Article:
Skip to main content
RECOMMENDATION M ODEL ACTION 1

Increase your personal DEI expertise

People in the tech industry are familiar with the concept of “failing fast” and “failing forward”—using failure to learn and experiment. This is also necessary for DEI, but fear is a huge inhibitor. Like any skill, becoming an inclusive leader takes time, research, and practice. A great DEI advocate must be willing to learn and make mistakes. You don’t need to be an expert at the start, but you do need to model a growth mindset for other leaders and hold yourself accountable for outcomes.

HIGH LEVERAGE POINTS

the ceo
c-suite leaders

CHANGE AGENTS

CEOs
CEOs
C-Suite
C-Suite
Managers
Managers
Team Members

IN SUMMARY

1.1

Make time for the personal reflection and engagement that sustainsallyship. Allyship is not a state; it is ongoing action.

1.2

Interact personally and on an ongoing basis with employees from underrepresented groups and ERGs.

1.3

Model a growth mindset.

1.4

Disrupt biases that subtly but repeatedly harm people from underrepresented groups.

1.5

Give personal signals that you are an inclusive leader.

MORE INFO

THE IMPORTANCE OF FLEXIBLE WORK ARRANGEMENTS, LEAVE, AND WORK-LIFE BALANCE

Flexible work, leave, and support for work-life balance are critical DEI issues. The pandemic exposed the degree to which different groups were disproportionately impacted by varying workplace policies, and how equity issues specifically intersected with issues of work-life balance1. Mothers of small children faced particularly devastating effects, experiencing significantly greater declines in employment levels than men.2

Many companies offer leave and/or part-time options, but taking those options can incur reputational costs. Access to work-from-home benefits has increased in the professional and technical service industries, especially in the pandemic, but that hasn’t necessarily improved work-life balance.

Moreover, work-life balance is an equity issue because being able to work long hours often depends on other privileges (e.g., having a partner to look after children, a housekeeper to maintain your home, etc.). Normalizing the ability to work at times that factor in the personal commitments of your employees, from caretaking responsibilities to long commutes, ensures that employees can take advantage of those benefits without stigma or repercussions. As we recreate the workplace post-pandemic, we have an unprecedented opportunity to increase inclusion.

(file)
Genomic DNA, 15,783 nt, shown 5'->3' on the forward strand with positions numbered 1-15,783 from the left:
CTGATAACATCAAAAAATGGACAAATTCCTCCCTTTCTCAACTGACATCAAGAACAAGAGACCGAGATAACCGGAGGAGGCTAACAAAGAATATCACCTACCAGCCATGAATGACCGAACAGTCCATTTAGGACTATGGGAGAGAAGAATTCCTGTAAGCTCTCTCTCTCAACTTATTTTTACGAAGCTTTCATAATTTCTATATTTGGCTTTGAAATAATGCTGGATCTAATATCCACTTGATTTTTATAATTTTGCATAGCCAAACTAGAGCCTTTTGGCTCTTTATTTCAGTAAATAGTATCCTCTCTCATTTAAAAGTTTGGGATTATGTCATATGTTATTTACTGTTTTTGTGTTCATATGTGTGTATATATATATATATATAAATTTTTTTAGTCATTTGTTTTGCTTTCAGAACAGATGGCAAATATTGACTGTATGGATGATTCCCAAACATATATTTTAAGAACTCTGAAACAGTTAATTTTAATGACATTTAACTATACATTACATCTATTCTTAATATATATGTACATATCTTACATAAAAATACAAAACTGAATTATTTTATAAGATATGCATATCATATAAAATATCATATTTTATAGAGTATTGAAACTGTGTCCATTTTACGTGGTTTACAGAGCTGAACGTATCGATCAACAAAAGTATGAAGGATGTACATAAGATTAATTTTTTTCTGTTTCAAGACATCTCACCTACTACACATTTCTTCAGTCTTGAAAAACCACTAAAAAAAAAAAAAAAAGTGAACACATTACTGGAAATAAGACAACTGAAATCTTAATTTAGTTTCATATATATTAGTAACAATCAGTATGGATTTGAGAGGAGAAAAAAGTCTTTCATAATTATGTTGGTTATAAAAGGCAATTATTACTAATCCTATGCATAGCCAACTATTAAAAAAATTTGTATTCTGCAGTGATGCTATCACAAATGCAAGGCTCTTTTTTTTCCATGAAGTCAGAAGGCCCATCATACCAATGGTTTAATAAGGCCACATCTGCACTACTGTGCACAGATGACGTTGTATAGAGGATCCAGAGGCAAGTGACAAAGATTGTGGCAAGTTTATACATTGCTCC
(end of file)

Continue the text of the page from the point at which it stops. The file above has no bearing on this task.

CEOs and top leadership can:

  • Model work-life balance to remove stigma and establish norms around leave and flexible work.
  • Assess flexible work policies and whether they’re accessible (Chapter 6, NCWIT: Women in Tech: The Facts).3
  • Equitably factor in any leave taken when assessing employee performance (e.g., an employee who took three months leave shouldn’t have their achievements directly compared to those working 12 months).
  • Create a safe space for the discussion of flexible work options.
  • Share practices and learn from peer organizations.4
  • Understand why people choose flexible work—for example, remote work options are important because some people live in rural areas or on reservations and may not want to or be able to leave.
  • Operate with the understanding that family and competing responsibilities are not “women’s issues,” but rather concerns and policies that are important for everyone.5
Footnotes:
  1. See https://public.tableau.com/app/profile/anitab/viz/NSF_RAPID_CIRCLE-CT_SURVEY_1_DASHBOARD_2021_v2/CIRCLE-CT.
  2. Alon, T., Coskun, S., Doepke, M., Koll, D., & Tertilt, M. (2021). From Mancession to Shecession: Women’s Employment in Regular and Pandemic Recessions (No. w28632). National Bureau of Economic Research. https://faculty.wcas.northwestern.edu/~mdo738/research/ACDKT_0621.pdf
  3. Ashcraft, C., McLain, B., & Eger, E. (2016). Women in Tech: The Facts. National Center for Women & Technology (NCWIT), https://ncwit.org/resource/thefacts.
  4. E.g., NCWIT’s Workforce Alliance provides opportunities for learning, peer collaboration, and engagement in communities of practice, https://ncwit.org/about-ncwit/ncwit-alliances/workforce-alliance/.
  5. Ashcraft, C., McLain, B., & Eger, E. (2016). Women in Tech: The Facts. National Center for Women & Technology (NCWIT), https://ncwit.org/resource/thefacts.

Flexible work, leave, and support for work-life balance are critical DEI issues. Many companies offer leave and/or part-time options, but taking those options can incur reputational costs. Access to work-from-home benefits has increased in the professional and technical service industries, especially in the pandemic, but that hasn’t necessarily improved work-life balance.

READ MORE

Model and incentivize inclusive leadership
ACTION 1
Increase Expertise
ACTION 2
Establish Business Imperative
Operationalize DEI throughout the business
ACTION 3
Resource DEI
ACTION 4
Redesign Systems
ACTION 5
Apply DEI to Products
Share DEI data, metrics, and goals
ACTION 6
Share Data
ACTION 7
Set Public Goals
Transform pathways into tech for under-represented talent
ACTION 8
Advocate for CS
ACTION 9
Create More CS Teachers
ACTION 10
Invest in Organizations